Ingrid Randoja’s Top 10 Movies

Rating: NNNNN1Amelie (Jean-Pierre Jeunet) No other film made me feel so happy to be alive. Jeunet invests whimsy with.


Rating: NNNNN

1Amelie (Jean-Pierre Jeunet) No other film made me feel so happy to be alive. Jeunet invests whimsy with meaning, and each of the film’s frames is treated like a piece of a life-affirming jigsaw puzzle. Star Audrey Tautou — a cross between Louise Brooks and Snow White — mesmerizes, and Paris becomes a saturated picture postcard in the hands of craftsman Jeunet.

2the lord of the rings: THE FELLOWSHIP OF THE RING (Peter Jackson) Jackson did it, he really did it. He turned what was once considered an unfilmable novel into a spectacular movie. The locations are stirring, the sets imaginative, the actors perfectly cast — Ian McKellen is Gandalf — and the storytelling captures the excitement and dread of the book. To reiterate the wisdom of peer John Harkness, “I fucking love Lord Of The Rings.”

3memento (Christopher Nolan) Cinematic confusion has never ben as much fun as in this tale, told backwards, of a man (Guy Pearce) with no short-term memory searching for his wife’s killer. It’s a mindfuck, but a perfectly orchestrated one that cries out for multiple viewings.

4the house of mirth (Terence Davies) Gillian Anderson was robbed of a best-actress Oscar for her performance as a turn-of-the-century woman consigned to a state of oblivion simply because she disregards a handful of social niceties. Despairingly beautiful filmmaking from the always melancholy Davies.

5Innocence (Paul Cox) Senior lovers Julia Blake and Charles Tingwell are reunited after 50 years apart. A tender love story that exults, “It’ s never too late to find bliss.” Blake gives the year’s second-best performance, after Anderson’s (see above).

6amores perros (Alejandro Gonzalez Inarritu) Inarritu’s astounding first feature brings us into the bleeding heart of Mexico City, where violence of all sorts lurks around every corner. But so does redemption. This is the filmmaker to watch. 7ghost world (Terry Zwigoff) Thora Birch and Scarlett Johansson are the year’ s most memorable couple — two perpetually sarcastic, disenfranchised teens looking for their place in a world of adults. Zwigoff also tosses in a touching May-December love story that rings true.8the wind will carry us (Abbas Kiarostami) A filmmaker hangs out in a remote Iranian village to capture a death ritual on film, but his plans never come to fruition. Kiarostami celebrates the minutiae of daily life, reminding us to cherish even our most mundane moments.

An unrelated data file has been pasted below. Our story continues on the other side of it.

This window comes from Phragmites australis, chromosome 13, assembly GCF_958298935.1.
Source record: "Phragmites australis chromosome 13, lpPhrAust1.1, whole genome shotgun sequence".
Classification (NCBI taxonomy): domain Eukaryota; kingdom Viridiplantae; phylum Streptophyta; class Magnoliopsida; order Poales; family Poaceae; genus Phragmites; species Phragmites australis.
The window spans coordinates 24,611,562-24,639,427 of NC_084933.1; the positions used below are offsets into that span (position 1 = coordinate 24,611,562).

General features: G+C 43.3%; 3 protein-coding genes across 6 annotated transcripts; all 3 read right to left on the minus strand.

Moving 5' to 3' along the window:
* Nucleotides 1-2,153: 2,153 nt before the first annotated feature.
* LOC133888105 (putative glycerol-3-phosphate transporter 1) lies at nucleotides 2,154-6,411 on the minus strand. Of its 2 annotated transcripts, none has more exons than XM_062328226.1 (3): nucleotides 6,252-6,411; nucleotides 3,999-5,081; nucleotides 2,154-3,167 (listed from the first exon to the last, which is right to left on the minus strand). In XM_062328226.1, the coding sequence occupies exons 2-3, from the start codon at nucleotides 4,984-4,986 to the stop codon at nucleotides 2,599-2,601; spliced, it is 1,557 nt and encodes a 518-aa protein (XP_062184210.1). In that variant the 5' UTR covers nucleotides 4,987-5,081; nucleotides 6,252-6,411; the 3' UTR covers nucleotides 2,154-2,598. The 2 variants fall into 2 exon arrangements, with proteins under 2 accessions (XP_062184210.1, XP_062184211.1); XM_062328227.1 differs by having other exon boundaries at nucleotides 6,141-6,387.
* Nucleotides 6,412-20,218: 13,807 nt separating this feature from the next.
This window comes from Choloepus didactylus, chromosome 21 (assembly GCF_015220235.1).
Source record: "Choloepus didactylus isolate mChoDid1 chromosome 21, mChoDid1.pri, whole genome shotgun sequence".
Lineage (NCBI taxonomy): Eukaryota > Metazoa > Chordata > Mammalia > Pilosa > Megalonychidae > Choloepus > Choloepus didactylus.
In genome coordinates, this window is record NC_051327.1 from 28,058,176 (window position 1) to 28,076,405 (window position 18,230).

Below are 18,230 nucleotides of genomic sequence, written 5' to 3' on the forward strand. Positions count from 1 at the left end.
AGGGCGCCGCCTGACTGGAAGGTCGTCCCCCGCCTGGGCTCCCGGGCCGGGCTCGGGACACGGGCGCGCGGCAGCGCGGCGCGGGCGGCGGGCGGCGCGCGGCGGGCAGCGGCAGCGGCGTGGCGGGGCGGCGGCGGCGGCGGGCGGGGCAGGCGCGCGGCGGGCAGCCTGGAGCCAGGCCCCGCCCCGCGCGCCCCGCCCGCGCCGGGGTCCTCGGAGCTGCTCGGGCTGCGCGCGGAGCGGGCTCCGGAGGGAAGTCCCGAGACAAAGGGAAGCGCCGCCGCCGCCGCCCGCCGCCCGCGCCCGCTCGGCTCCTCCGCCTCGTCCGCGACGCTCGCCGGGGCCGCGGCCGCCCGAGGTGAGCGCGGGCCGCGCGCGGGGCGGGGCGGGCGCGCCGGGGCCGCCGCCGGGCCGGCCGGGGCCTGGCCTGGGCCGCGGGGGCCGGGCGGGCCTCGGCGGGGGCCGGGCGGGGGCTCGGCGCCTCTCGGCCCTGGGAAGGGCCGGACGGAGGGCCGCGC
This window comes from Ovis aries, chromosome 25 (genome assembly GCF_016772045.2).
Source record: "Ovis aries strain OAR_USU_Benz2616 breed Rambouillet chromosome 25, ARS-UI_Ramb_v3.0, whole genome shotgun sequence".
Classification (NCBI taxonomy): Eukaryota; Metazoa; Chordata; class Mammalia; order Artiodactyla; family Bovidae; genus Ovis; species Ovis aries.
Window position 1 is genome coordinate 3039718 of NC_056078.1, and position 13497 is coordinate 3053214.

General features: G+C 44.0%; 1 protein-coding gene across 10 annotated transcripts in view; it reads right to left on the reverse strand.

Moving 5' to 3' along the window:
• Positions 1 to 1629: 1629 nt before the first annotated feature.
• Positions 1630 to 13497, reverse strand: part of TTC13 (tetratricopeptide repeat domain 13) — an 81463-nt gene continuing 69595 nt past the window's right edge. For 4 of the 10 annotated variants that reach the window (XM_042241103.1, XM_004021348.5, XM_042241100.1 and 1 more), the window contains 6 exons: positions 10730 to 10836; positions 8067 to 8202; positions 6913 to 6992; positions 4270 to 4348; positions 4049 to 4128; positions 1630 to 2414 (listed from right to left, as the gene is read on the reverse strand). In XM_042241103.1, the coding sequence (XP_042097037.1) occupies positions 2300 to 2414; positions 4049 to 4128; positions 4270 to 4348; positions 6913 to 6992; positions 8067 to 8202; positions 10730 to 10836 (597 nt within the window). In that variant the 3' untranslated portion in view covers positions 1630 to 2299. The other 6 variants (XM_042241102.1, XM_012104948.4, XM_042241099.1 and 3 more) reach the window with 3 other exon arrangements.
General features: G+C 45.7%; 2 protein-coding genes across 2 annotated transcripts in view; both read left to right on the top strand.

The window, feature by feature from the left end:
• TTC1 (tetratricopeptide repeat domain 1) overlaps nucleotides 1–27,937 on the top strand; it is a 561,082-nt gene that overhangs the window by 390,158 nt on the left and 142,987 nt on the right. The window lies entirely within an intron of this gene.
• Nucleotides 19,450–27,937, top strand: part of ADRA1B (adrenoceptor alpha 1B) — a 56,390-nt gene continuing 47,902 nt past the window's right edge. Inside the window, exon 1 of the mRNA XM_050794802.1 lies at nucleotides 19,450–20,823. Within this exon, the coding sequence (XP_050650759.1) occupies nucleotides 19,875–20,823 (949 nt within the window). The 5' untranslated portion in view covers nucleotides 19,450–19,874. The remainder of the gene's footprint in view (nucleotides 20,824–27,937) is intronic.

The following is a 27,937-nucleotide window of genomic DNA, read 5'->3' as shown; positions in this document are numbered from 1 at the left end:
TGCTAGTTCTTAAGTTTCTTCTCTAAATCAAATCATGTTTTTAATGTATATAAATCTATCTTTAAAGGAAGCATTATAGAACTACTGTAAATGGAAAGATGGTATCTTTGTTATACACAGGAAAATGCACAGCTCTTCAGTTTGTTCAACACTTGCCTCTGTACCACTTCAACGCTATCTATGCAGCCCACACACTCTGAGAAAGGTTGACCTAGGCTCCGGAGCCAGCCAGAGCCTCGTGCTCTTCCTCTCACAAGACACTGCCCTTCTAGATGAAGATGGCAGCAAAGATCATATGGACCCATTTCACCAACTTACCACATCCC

9sexy beast (Jonathan Glazer) The year’s most menacing confrontation: thug Ben Kingsley berating Ray Winstone with the line “You’ ll fucking do it” over and over again. Kingsley deserves a supporting-actor award for his nasty but very controlled turn in this nifty character drama/heist flick.10the royal tenenbaums (Wes Anderson) Some like Rushmore better, but I think this film focusing on a family of geniuses trying to sort themselves out is a deeper work. No one makes me laugh harder than Anderson, who is the master of deadpan humour and tableau filmmaking.

ingridr@nowtoronto.com

Some like Rushmore better, but I think this film focusing on a family of geniuses trying to sort themselves out is a deeper work. No one makes me laugh harder than Anderson, who is the master of deadpan humour and tableau filmmaking.

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